Receptor Usage of a Novel Bat Lineage C Betacoronavirus Reveals Evolution of Middle East Respiratory Syndrome-Related Coronavirus Spike Proteins for Human Dipeptidyl Peptidase 4 Binding

Susanna K. P. Lau
Libiao Zhang
Hayes, K. H. Luk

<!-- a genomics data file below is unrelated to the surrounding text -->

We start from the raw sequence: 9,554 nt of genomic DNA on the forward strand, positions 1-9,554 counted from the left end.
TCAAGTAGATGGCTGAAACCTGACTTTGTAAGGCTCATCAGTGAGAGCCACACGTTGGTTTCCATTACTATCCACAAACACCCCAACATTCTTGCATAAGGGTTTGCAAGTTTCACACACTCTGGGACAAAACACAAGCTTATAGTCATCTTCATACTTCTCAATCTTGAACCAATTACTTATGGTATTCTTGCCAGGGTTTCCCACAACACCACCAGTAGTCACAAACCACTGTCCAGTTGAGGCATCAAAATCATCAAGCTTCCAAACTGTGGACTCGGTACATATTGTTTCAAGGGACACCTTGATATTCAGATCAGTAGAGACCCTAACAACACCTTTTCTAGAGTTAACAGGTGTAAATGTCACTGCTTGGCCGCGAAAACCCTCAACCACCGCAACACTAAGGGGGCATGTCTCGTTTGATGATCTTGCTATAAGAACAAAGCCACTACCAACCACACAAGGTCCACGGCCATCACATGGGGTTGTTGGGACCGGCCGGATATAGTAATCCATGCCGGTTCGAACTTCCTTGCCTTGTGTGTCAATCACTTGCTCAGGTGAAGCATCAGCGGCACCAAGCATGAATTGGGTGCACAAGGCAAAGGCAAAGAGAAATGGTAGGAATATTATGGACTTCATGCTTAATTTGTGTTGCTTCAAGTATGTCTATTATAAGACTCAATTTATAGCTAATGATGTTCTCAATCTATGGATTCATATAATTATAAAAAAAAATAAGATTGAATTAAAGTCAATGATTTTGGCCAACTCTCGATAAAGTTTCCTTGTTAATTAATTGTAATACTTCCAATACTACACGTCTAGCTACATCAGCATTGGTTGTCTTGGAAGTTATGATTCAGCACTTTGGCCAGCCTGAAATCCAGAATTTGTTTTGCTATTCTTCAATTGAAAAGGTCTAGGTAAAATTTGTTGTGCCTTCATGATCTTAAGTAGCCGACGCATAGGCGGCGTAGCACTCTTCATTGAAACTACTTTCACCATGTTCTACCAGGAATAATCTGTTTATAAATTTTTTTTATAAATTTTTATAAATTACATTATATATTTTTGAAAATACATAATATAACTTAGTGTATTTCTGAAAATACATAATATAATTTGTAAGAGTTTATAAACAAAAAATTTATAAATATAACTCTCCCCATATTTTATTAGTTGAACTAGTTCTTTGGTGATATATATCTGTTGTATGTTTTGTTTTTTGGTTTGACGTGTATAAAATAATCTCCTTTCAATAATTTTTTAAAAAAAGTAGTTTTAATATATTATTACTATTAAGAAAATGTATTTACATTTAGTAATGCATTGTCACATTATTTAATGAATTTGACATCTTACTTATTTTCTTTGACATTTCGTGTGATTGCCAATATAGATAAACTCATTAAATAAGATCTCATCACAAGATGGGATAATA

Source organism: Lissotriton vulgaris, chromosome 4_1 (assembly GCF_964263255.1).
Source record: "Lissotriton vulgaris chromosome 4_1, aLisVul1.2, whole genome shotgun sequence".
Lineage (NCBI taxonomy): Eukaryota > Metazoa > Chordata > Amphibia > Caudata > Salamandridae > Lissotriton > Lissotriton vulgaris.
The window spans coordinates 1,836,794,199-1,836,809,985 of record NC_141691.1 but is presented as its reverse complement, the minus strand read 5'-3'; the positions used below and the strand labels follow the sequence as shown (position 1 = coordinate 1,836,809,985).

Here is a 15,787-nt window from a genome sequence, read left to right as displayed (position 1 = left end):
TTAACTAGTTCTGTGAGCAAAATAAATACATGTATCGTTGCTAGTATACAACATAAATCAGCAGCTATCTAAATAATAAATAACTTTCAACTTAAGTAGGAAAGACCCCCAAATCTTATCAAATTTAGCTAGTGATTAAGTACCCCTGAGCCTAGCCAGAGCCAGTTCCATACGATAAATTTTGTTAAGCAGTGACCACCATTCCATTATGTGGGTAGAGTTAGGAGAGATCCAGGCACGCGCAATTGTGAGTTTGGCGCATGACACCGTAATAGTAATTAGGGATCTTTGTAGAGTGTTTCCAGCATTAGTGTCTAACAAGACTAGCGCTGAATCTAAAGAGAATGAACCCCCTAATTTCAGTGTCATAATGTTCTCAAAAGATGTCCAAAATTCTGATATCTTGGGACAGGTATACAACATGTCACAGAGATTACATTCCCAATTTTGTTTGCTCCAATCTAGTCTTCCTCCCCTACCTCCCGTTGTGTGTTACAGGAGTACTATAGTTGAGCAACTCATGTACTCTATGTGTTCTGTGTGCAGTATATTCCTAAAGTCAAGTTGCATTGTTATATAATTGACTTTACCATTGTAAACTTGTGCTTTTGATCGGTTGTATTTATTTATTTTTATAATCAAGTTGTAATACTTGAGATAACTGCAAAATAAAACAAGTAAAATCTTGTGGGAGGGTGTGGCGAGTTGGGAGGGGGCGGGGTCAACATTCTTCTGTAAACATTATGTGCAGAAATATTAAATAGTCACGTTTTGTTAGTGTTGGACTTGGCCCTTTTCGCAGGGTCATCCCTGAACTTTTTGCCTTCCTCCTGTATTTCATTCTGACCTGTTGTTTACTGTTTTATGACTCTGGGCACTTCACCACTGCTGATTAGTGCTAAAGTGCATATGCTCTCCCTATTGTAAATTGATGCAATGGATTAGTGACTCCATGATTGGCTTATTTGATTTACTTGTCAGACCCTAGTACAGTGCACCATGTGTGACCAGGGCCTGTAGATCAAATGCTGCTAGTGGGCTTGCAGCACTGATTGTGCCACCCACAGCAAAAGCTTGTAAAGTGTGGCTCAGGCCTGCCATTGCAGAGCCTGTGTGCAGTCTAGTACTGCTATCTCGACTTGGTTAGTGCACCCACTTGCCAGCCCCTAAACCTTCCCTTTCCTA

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Although bats are known to harbor Middle East Respiratory Syndrome coronavirus (MERS-CoV)-related viruses, the role of bats in the evolutionary origin and pathway remains obscure. We identified a novel MERS-CoV-related betacoronavirus, Hp-BatCoV HKU25, from Chinese pipistrelle bats. Although it is closely related to MERS-CoV in most genome regions, its spike protein occupies a phylogenetic position between that of Ty-BatCoV HKU4 and Pi-BatCoV HKU5. Because Ty-BatCoV HKU4 but not Pi-BatCoV HKU5 can use the MERS-CoV receptor human dipeptidyl peptidase 4 (hDPP4) for cell entry, we tested the ability of Hp-BatCoV HKU25 to bind and use hDPP4. The HKU25-receptor binding domain (RBD) can bind to hDPP4 protein and hDPP4-expressing cells, but it does so with lower efficiency than that of MERS-RBD. Pseudovirus assays showed that HKU25-spike can use hDPP4 for entry to hDPP4-expressing cells, although with lower efficiency than that of MERS-spike and HKU4-spike. Our findings support a bat origin of MERS-CoV and suggest that bat CoV spike proteins may have evolved in a stepwise manner for binding to hDPP4.